Facebook ad strategies for your cafe

There are many different ways you can utilize Facebook Advertising for your coffee business. In this piece, I’m going to provide three strategies on ads you can run for your cafe. I’m focusing specifically on cafes for this piece, because location-based advertising can be incorporated.

Experts predict that 70% of digital advertising’s growth in 2017 will be driven by mobile. In another survey, 76% of users use their Facebook newsfeed to find interesting articles & videos. You want to advertise where you know your customers are.


The Basics

This is a quick breakdown of Facebook Ads. If you’re familiar with the platform, then you can skip ahead.

Incorporating social media advertising into your marketing budget can oftentimes be more rewarding than using print ads. On Facebook, you have the ability to choose your advertising audience, the content, and then be served near real-time analytics.

The nice thing about using Facebook Ads is that it’s low-cost and has the potential to have high rewards.

A big advantage of using Facebook Ads is that this also can include Instagram! Be sure that you’re using beautiful, well-lit photos, especially if you’re looking to advertise on Instagram.

Try one of these strategies at a time. While some of the strategies can complement each other, you want to make sure you’re not overwhelming your audience with ads.

If you are completely new to Facebook Advertising, the platform gives a great tutorial here.


Create a location-based ad

This is most useful for cafes in high traffic walking areas.

When people are browsing the boutique next door or walking through the neighborhood (and simultaneously browsing Facebook), your ad will pop up in their newsfeed.

Some ideas on the types of ads you can serve up:

  • Signature drink specials
  • We’re in the neighborhood (“Need a quick break from shopping? This iced latte has your name on it”)
  • Discounts only for social media

To execute, start by creating an ad.

Select “Store visits” or “Local Awareness” as your marketing objective. What you select depends on your goal (do you want people to know about you or do you want people to come in?).



Add in your locations. This can be applied for single cafes and for multi-location cafes. You can add these in via zip codes, cities, a pin drop, and a text copy and paste. I highly recommend saving Audiences so you can revisit them for later.



Add in relevant content and copy.


Retarget your audience

You know that time you browsed Amazon for a jigsaw puzzle storage solution and then 10 minutes later, you’re on Facebook and seeing all sorts of jigsaw puzzle-related ads? No, just me?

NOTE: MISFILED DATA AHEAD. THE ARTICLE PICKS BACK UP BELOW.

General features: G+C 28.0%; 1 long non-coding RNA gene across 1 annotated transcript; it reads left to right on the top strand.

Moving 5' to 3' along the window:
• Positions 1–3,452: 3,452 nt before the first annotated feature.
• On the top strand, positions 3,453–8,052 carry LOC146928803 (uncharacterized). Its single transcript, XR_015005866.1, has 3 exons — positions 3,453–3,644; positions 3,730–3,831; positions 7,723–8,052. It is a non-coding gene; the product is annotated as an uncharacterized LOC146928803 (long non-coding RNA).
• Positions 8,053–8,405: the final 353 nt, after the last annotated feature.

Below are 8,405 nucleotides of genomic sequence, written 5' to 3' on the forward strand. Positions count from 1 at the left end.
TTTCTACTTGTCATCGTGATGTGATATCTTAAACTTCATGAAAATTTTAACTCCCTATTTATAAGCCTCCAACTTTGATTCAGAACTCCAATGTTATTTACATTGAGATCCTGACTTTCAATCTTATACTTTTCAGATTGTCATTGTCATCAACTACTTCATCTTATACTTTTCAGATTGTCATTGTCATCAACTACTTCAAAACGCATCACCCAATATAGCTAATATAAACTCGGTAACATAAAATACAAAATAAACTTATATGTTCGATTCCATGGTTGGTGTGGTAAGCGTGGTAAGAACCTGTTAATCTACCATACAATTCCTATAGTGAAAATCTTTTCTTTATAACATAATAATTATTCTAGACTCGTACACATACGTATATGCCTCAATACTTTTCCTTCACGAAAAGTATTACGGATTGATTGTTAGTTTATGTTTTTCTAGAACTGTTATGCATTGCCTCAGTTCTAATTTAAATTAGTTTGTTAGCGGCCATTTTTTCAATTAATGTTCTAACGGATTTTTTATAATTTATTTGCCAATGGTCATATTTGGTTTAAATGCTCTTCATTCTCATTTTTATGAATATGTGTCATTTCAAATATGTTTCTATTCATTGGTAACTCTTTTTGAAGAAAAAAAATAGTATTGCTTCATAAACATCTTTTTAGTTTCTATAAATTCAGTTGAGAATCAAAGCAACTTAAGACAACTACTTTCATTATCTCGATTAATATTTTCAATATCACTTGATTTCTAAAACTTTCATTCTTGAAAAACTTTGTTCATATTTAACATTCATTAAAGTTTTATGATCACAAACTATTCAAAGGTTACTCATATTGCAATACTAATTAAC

Retargeting is essentially taking customers who are most interested in your product (either they browsed on your website or signed up for a newsletter) and reminding them of you.

Here are a few suggestions on retargeting:

  • They opened your most recent newsletter and you’d like to remind them of your new products
  • They visited your Menu page and you want to show off an amazing food pairing
  • They recently visited your store and you want them to come back in as a repeat customer.

The ideas above require preparation on your end. This is when creating and saving audiences can be very useful.


Newsletter opens

For the newsletter opens, you may need to run a report in your email marketing program to see who opened up your email. Then you would export this file and import it into Facebook.



Website visits

You will need to install a Facebook pixel on your site. If people visit your page or certain pages (or products), Facebook will find them and serve your ad up to them.



In-store visits

This is similar to the newsletter opens. If you have a digital POS system, you should be able to collect customer information, like emails. Export this information and then import it as a new Audience in Facebook.


Detailed targeting

Perhaps there’s a juice bar nearby that has a similar customer demographic as your cafe. You can take advantage of this similarity by adding that Page or interest into your detailed targeting.



You can be as specific as you want or as exclusionary as you want. Maybe you want juice lovers, but not hummus lovers. Or you want 18 to 24-year-olds who love coffee, but dislike milkshakes.



Some other tips in creating the best Facebook ad include:

  • Use a service like Canva to make sure your image dimensions will fit
  • Facebook will not let you use an image if it has too much text. Use this tool to make sure it’ll pass the test.
  • A/B test your ads to the same audience. See which type works- perhaps videos are better than photos.

In the end, the work you put into advertising on Facebook can pay off as long as the execution is done well. Don’t be afraid to play around with targeting or interests. If you see a Facebook ad catch your eye, take a moment to screenshot it and note why it caught your eye in the first place. Was it relevant? Did it have a video? Was it a place you just visited? These can give you ideas on how to execute your next ad.